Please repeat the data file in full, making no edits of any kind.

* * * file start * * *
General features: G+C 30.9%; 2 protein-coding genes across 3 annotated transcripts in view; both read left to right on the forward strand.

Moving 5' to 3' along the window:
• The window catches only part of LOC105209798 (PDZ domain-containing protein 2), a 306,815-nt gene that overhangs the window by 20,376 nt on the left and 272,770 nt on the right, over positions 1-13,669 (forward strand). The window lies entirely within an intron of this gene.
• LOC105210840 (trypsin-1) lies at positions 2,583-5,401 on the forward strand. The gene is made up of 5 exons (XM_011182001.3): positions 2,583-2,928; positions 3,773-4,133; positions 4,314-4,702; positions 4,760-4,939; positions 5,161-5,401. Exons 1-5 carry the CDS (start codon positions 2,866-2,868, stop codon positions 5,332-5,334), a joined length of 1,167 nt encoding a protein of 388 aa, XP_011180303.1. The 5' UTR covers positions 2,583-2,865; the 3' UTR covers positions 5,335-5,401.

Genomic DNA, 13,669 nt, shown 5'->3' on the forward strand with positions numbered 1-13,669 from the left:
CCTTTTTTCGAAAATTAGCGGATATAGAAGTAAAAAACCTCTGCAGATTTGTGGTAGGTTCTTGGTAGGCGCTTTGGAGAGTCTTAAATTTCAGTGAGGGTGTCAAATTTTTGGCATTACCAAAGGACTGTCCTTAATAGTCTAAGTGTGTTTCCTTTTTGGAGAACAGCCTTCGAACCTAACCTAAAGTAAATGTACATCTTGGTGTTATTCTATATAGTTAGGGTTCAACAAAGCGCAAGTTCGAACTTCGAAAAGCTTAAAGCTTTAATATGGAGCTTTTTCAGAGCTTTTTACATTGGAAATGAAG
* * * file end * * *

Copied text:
General features: G+C 30.9%; 2 protein-coding genes across 3 annotated transcripts in view; both read left to right on the forward strand.

Moving 5' to 3' along the window:
• The window catches only part of LOC105209798 (PDZ domain-containing protein 2), a 306,815-nt gene that overhangs the window by 20,376 nt on the left and 272,770 nt on the right, over positions 1-13,669 (forward strand). The window lies entirely within an intron of this gene.
• LOC105210840 (trypsin-1) lies at positions 2,583-5,401 on the forward strand. The gene is made up of 5 exons (XM_011182001.3): positions 2,583-2,928; positions 3,773-4,133; positions 4,314-4,702; positions 4,760-4,939; positions 5,161-5,401. Exons 1-5 carry the CDS (start codon positions 2,866-2,868, stop codon positions 5,332-5,334), a joined length of 1,167 nt encoding a protein of 388 aa, XP_011180303.1. The 5' UTR covers positions 2,583-2,865; the 3' UTR covers positions 5,335-5,401.

Genomic DNA, 13,669 nt, shown 5'->3' on the forward strand with positions numbered 1-13,669 from the left:
CCTTTTTTCGAAAATTAGCGGATATAGAAGTAAAAAACCTCTGCAGATTTGTGGTAGGTTCTTGGTAGGCGCTTTGGAGAGTCTTAAATTTCAGTGAGGGTGTCAAATTTTTGGCATTACCAAAGGACTGTCCTTAATAGTCTAAGTGTGTTTCCTTTTTGGAGAACAGCCTTCGAACCTAACCTAAAGTAAATGTACATCTTGGTGTTATTCTATATAGTTAGGGTTCAACAAAGCGCAAGTTCGAACTTCGAAAAGCTTAAAGCTTTAATATGGAGCTTTTTCAGAGCTTTTTACATTGGAAATGAAG